1st May 2015 saw the largest anti-government protests in Maldivian history, with nearly 20,000 protesters filling the main thoroughfare in Malé. It also saw the largest police crackdown in over a decade, with nearly 200 democratic protesters arrested. I was among those arrested, and was held captive for 21 days, including 5 days of house arrest, without trial. Nearly two months later, several protesters continue to remain in prison without trial.
This is the first of a short series of articles about my observations in Dhoonidhoo prison, that I wish to document for posterity
I was arrested a little before nine pm on 1st May, from near the Somerset Hotel in Kenery goalhi.
Just moments earlier, masked riot police had charged into the narrow lane, chasing away anti-regime protesters and resulting in a bit of a stampede.
An old man had fallen on the ground; he appeared to have injured his shoulder badly.
I was standing back observing the scene (and tweeting about it!) when I heard someone bark an order: “Take everyone standing here!”
As it happened, that included me.
Picking up random people. Including me. Arrested 🙁
— Yameen Rasheed (@yaamyn) May 1, 2015
I was taken by the elbow and escorted to a waiting police pickup lorry that was already jam packed with more than a dozen protesters – many of whom were women.
Watching over them, in the rear, was a foul-mouthed, masked riot police officer – who was either a female, or liked to yell expletives in a high pitched voice. I couldn’t tell for sure, because none of them appeared to be wearing name tags that night.
As I was being taken away, a foreign journalist friend saw me and tried to intervene with the police, explaining that I had excellent reasons to be standing there outside his hotel. (I had, in fact, been waiting there for him)
He was told that I would be released the next day – but as it happened, I would be held captive as a political prisoner for the next 21 days.
Transfer to Dhoonidhoo
There was barely enough room in the lorry to stand in, but the (nonspecific-gendered-) police guard in the rear ordered us to ‘SIT DOWN!’, and hurled more expletives when we pointed out that .. well, we couldn’t.
And then, even more protesters were loaded onto the cramped vehicle.
At some point, the vehicle started moving – accelerating and then stopping with sudden jolts, throwing us off balance. It was evident that someone sitting in the front was clearly enjoying our discomfort.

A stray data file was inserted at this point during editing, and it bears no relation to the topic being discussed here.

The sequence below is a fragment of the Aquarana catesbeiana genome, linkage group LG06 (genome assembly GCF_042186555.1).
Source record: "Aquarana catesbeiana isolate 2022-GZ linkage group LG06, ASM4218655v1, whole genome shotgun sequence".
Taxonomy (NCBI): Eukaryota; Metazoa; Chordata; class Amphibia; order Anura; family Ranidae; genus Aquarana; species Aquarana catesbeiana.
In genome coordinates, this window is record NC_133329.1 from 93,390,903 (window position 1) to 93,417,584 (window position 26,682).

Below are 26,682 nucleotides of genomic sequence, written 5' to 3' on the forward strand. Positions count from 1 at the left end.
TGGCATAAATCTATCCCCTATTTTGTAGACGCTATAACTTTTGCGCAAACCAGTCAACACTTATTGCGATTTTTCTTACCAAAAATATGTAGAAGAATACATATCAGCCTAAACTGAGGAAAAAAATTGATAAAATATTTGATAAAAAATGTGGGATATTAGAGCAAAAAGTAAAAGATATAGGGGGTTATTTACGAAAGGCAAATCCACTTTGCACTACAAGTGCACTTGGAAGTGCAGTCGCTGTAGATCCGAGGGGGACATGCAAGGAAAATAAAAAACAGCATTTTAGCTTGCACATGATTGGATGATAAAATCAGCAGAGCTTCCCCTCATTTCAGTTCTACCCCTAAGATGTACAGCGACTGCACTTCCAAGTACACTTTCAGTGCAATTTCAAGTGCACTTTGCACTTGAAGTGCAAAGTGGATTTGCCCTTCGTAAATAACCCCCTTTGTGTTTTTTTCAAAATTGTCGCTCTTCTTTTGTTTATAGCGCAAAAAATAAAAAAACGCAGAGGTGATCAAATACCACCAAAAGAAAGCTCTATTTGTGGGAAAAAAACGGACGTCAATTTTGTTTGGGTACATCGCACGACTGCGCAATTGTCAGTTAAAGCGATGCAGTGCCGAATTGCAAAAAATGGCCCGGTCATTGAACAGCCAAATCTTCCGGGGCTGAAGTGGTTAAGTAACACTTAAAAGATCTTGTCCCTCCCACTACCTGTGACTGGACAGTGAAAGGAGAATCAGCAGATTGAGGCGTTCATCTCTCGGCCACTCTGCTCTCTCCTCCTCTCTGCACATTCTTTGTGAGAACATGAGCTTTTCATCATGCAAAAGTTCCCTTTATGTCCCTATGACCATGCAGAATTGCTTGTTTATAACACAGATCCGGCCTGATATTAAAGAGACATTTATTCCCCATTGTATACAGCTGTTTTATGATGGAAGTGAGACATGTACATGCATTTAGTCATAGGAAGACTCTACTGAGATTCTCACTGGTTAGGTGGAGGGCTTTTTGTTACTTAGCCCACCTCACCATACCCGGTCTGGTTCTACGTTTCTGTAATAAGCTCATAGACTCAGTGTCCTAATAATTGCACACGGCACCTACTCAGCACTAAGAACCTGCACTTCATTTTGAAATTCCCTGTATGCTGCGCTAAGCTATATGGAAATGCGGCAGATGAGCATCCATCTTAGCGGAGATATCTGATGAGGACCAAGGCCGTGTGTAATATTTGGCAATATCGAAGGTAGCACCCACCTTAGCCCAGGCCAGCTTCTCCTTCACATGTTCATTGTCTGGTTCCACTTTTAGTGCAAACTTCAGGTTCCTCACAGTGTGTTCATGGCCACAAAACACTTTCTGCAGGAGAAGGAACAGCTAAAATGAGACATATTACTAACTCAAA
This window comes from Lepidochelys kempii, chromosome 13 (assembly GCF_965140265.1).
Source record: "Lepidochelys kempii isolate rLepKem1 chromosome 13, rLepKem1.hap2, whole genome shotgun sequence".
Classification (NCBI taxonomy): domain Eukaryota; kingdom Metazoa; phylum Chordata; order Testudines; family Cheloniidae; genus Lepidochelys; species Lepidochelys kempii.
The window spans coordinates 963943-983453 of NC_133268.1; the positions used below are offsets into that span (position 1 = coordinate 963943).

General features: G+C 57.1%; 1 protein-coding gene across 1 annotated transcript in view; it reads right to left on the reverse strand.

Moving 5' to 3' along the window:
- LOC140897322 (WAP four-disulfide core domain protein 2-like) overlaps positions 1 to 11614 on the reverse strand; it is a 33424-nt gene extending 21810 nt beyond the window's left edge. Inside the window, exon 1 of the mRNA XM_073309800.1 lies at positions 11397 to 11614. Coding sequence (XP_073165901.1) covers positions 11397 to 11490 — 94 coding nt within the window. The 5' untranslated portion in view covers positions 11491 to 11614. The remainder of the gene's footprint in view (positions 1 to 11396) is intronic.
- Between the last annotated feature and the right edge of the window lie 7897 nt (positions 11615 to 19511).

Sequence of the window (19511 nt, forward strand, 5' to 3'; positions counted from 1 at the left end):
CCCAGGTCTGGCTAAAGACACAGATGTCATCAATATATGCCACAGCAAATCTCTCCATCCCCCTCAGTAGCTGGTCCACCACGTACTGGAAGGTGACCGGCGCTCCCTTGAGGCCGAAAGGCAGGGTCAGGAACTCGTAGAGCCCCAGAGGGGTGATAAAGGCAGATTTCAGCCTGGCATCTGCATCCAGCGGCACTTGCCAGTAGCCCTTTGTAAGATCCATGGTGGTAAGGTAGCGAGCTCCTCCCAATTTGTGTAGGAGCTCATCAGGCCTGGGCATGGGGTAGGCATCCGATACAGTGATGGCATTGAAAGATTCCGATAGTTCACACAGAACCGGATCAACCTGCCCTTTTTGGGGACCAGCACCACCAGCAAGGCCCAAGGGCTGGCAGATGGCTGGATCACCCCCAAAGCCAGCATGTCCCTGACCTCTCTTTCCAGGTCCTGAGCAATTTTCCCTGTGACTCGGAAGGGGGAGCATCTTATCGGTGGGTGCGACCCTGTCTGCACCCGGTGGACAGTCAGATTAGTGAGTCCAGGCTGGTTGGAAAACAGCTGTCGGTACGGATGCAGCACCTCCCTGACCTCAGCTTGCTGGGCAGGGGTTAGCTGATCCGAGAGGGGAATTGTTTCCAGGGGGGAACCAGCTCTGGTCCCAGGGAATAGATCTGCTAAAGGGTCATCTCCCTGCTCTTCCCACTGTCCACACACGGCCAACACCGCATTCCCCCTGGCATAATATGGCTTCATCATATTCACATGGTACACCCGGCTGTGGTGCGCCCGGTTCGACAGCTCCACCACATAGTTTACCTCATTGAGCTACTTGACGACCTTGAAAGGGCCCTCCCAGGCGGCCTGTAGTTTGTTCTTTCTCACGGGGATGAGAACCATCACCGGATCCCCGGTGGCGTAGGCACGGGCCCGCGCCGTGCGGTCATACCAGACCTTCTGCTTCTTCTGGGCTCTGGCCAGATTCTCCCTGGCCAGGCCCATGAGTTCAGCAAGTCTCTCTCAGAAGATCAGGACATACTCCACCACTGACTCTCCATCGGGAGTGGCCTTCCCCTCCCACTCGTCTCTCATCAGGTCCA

The vehicle deposited us on the other side of Chandanee Magu, near the souvenir shops, where the uniformed SO (“Specialist Operations” police – aka “salaried regime goons”) were resting, leaning against the glass windows in their heavy gear.
We were ordered to kneel down on the pavement, while a female orderly went around noting down our names and national ID card numbers.
Meanwhile, someone came and tied our wrists behind us with cable ties. He’d tied my right wrist too tightly, but I – in stubbornness, perhaps – didn’t complain, or let them derive any pleasure from my pain.
“Amurah nukiyamentherivun! – Disobedience to order!”, barked a voice as the cause of arrest. They rolled some masking tape around my shirt sleeve, and wrote down a number on it with a felt-tip marker pen.
While we were knelt down there, hands tied behind us, the regime SO police sitting in front of us were harassing, threatening and mocking us with expletive-laden sentences.
One of them said we were idiots, for protesting against them in the streets, while “your leaders were sitting comfortably at home”. ‘Funny’, I thought, ‘because here you are on the streets brutalizing the public who pays your salary – while regime figures were.. well, in their rooms doing things’
At some point, I was ordered to get up and march towards another vehicle – that many of us refer to as “the ice cream lorry”.
The rear of the van was a small metal box with no ventilation apart from a tiny window towards the driver’s seat. It was too small to sit up straight in; also, it was extremely hot inside.
When I climbed in, there were already three young male detainees inside – handcuffed from behind and sweating profusely from the unbearable heat, as the engine kept idling.
Every other moment, some uniformed SO goon would come and hurl some filthy words at us, and then close the door, cutting off ventilation. One uniformed guy threatened us with violence, and then slammed the door on us one final time. And then, the vehicle started moving.
Within minutes, I was completely soaked in perspiration and went blind as fat beads of salty sweat trickled into my eyes.
We were taken to the Police Headquarters at Shaheed Hussain Adam building. I remember the moment the rear doors opened, I felt a massive relief.
After processing at HQ, they called out our names one by one, and loaded us onto a police speedboat that would take us to the Dhoonidhoo detention island.
I have to admit, it was a pleasant ride on the speed boat. After the unsolicited sauna treatment in the ice cream lorry, I really enjoyed speeding across the dark seas, leaving a foamy trail behind as I breathed in the fresh night air.
A few minutes ride later, we disembarked from the boat and – still handcuffed from behind – were herded past small groups of policemen playing cards, reclining in string chairs on the beach, or watching TV in what appeared to be an entertainment shed.